For recognizing that cultural translation is as important as the linguistic kind
When Elisabete Miranda immigrated to the United States from Brazil in 1994, she learned how a life's experience can get lost in translation. In Brazil, she'd been a respected serial entrepreneur and vice president of her local chamber of commerce. In the U.S., she felt like one more Latin American woman who didn't speak the language. "When you move to another country, it's like you become a stupid person," she says with a laugh, recalling her first days in the States. "You have to suck it up and do what you need to do."
What Miranda needed to do, she believed, wasn't just to learn English, but also to turn translation into a business. She teamed up with her sister-in-law, Edna Ditaranto, a professional translator, who at the time was doing freelance work translating Portuguese for American companies. Miranda started out at the company first serving as a proofreader for Ditaranto's work, then as her bookkeeper--and eventually, as Miranda applied more of her hard-won business acumen to her in-law's business, as the little company's CEO.
"As her bookkeeper, I knew she didn't have money to pay me," says Miranda. "I thought, I better make this company grow somehow so I can get paid!"
Today the company, CQ Fluency, focuses on health care--for instance, translating treatment plans and other documents aimed at non-English-speaking patients for customers that include life science companies and hospitals.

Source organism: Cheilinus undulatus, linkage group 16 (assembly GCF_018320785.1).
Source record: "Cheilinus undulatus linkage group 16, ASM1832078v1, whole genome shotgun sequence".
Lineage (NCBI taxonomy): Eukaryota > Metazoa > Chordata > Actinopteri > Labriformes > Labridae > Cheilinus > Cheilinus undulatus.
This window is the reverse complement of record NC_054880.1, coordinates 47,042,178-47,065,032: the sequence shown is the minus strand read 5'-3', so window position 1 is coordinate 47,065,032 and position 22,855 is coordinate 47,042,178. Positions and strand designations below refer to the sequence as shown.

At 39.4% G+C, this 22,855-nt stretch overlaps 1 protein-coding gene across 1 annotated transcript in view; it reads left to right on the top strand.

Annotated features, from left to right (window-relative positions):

Now, as CQ Fluency oversees projects in 150 languages, Miranda's clients understand her, loud and clear. Her advice for other entrepreneurs: "To stand out, you have to specialize," she says. "Being one more mediocrity doesn't help anyone." –Burt Helm
For seeing the huge potential in a category -- granola -- that seemed to be played out
The Urban Grape
For advocating for a more progressive, inclusive, and accessible wine industry
The Urban Grape, in Boston’s South End, set out to be more than just another wine store. “Our mantra is really to build community through wine,” says Hadley Douglas, who quit her job to start the business in 2010 with her husband, TJ, a restaurant-industry veteran and one of the few Black people in Boston’s wine scene. While wine stores usually arrange bottles by region or varietal, The Urban Grape uses a less-intimidating “progressive shelving,” which places red and white wines on a scale from one to 10, representing light- to full-bodied wines.
The business has grown steadily for a decade, reached $4 million in sales, and has never had a down year, according to Douglas. The Urban Grape got a headstart on e-commerce last year, creating an online shop from scratch with a built-in customer service function. This personalized approach has helped maintain customer loyalty during the pandemic, Douglas says--and allowed the store to keep its sales in-house instead of paying for a service like Drizly. The Urban Grape has successfully moved its wine-tasting events business online, too, says Douglas. And when the store was vandalized in June during Black Lives Matter protests, the Douglases used the attention to raise money for a new fund that launched this fall: a wine-studies award and internship program to help students of color break into the industry. – Sophie Downes